Music and camping aren't a combination everyone enjoys. Some prefer to hear the birds chirping and the bubbling currents of a nearby river or creek, and some like to turn a weekend in the Idaho woods into an all-out music countdown complete with a blasting Bluetooth speaker box.

I'll be the first to admit I never go camping without my iPod and a sound source. As I've grown older, I have become more courteous and aware of my neighboring campsites. I've been part of a heated situation in the Sawtooth Mountains a few years back involving loud music and a Saturday night.

"This isn't a dance party," a neighbor called out shortly after nightfall. Our response was to turn down the music a bit in hopes of satisfying the agitated camper. It didn't work.

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I think anyone who takes off for a few nights camping should expect and be receptive to hearing a little bit of music, and there should be a certain time in the evening that campers are ok with hearing some tunes from fellow campers. I enjoy celebrating time off with friends and family, and music is just part of that. I think if someone is yelling before 10 P.M. at neighbors to turn the music down it's slightly annoying, but I do think if you're blasting music past midnight, it's definitely an open invitation to confrontation.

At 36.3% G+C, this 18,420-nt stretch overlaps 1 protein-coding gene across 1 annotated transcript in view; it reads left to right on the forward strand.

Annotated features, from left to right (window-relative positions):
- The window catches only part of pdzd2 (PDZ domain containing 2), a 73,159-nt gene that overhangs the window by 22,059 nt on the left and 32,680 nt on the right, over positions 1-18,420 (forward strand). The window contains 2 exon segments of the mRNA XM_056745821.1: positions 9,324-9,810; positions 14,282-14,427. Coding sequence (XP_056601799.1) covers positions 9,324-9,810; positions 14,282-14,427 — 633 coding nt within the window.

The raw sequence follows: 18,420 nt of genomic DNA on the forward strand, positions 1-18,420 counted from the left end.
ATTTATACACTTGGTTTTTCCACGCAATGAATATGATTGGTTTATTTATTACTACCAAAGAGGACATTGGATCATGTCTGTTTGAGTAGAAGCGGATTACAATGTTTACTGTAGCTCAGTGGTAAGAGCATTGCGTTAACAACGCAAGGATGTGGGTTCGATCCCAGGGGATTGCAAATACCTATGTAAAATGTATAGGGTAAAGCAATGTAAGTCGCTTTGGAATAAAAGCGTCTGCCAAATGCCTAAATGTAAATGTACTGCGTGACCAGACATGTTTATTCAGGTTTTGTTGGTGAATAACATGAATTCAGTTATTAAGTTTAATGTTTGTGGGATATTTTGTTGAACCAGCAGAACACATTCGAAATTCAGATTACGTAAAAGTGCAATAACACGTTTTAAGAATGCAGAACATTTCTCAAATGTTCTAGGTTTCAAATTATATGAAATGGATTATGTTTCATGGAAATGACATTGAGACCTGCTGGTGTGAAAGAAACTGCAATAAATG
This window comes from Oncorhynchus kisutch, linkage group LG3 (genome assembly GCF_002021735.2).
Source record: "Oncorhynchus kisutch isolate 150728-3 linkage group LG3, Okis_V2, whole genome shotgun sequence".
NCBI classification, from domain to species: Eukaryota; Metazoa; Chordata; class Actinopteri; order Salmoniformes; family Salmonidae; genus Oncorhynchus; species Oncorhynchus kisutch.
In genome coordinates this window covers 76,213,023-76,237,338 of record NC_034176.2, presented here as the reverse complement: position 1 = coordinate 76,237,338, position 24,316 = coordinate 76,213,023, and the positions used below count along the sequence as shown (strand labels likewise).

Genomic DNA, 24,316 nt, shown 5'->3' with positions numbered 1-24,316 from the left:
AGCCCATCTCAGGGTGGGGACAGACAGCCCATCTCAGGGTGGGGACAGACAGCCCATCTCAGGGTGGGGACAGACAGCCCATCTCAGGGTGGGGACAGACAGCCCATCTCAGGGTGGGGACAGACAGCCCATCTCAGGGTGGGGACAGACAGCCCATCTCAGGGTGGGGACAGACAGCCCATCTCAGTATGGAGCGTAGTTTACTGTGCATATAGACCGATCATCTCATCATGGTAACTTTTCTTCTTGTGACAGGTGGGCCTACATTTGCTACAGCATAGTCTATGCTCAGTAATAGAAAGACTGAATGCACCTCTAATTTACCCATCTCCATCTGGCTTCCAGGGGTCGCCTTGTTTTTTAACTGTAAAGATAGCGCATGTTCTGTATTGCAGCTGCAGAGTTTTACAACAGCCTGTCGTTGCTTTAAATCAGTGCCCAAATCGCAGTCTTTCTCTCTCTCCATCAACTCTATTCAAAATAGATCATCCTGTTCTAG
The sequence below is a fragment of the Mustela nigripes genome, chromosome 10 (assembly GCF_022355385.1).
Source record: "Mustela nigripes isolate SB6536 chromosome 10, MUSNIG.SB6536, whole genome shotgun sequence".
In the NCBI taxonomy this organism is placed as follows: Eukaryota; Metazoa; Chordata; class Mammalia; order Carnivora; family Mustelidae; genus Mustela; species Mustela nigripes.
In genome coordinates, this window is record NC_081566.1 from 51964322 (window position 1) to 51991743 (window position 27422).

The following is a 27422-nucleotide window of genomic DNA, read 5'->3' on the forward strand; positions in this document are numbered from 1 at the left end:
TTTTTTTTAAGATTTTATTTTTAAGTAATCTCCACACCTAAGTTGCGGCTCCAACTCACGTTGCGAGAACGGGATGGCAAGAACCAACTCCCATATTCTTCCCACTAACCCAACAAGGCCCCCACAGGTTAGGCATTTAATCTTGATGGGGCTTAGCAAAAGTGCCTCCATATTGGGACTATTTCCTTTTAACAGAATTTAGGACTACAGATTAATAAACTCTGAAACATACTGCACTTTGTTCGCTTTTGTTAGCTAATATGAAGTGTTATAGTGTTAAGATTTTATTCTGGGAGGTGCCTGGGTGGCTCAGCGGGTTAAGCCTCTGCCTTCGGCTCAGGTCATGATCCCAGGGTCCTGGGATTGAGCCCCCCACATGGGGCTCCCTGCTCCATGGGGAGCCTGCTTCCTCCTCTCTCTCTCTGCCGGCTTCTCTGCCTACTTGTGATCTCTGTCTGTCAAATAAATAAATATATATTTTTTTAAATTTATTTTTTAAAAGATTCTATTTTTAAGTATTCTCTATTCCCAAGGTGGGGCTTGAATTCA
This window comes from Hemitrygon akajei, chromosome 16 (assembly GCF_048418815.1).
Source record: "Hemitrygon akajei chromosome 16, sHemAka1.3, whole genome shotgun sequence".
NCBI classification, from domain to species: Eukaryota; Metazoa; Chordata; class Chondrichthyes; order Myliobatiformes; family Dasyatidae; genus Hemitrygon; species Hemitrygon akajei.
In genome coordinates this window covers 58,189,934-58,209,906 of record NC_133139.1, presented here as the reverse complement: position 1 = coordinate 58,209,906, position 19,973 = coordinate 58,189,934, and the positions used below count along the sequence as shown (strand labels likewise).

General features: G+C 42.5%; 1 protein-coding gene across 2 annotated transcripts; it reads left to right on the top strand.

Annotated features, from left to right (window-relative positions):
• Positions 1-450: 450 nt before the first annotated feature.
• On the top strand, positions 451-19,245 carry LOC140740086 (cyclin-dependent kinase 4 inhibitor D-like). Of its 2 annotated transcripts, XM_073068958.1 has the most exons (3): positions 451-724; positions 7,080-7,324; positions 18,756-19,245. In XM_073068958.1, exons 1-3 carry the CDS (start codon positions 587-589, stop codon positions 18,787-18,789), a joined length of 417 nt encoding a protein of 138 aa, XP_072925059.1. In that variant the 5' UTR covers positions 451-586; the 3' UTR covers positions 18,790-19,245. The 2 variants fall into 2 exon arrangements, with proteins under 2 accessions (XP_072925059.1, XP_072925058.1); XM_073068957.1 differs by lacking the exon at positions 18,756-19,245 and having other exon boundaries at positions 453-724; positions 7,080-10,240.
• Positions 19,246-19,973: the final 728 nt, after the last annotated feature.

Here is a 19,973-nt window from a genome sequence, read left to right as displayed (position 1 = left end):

My worst experience was a time when we spent a weekend in the woods of central Idaho camping next to a group of die-hard Pantera fans. I grew up listening to Pantera, and am still a fan. The problem was that's all they played on a loop for nearly 48 hours, and Saturday and Sunday someone didn't get around to turning the music off until nearly 3 A.M. We also had a small child with us, which didn't seem to register with this group.

Have you ever had an experience with campers blasting music all hours of the night during an Idaho campout?

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